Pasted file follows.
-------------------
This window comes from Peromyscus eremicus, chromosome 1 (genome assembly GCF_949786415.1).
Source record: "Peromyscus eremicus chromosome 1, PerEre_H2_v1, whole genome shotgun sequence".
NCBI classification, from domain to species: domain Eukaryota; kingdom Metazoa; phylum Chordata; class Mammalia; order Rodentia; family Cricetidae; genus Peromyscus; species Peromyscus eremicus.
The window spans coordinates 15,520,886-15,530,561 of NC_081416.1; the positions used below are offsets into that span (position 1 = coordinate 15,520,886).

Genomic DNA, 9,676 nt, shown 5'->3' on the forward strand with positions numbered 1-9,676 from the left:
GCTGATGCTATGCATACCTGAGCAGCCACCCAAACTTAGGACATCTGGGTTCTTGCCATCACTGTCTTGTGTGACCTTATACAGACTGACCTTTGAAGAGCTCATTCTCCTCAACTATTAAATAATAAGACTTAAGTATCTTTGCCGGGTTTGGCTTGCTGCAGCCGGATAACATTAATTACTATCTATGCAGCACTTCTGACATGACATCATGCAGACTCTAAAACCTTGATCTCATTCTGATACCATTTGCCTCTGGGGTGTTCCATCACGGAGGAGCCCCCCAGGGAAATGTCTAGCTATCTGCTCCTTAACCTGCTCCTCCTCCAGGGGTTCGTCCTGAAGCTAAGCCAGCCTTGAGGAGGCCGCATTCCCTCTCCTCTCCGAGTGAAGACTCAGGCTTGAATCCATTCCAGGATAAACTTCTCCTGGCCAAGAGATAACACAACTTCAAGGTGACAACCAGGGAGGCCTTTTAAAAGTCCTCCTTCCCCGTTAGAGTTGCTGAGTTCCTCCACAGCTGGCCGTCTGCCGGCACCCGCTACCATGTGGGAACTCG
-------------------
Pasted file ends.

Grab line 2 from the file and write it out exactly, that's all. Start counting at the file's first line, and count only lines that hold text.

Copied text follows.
Source record: "Peromyscus eremicus chromosome 1, PerEre_H2_v1, whole genome shotgun sequence".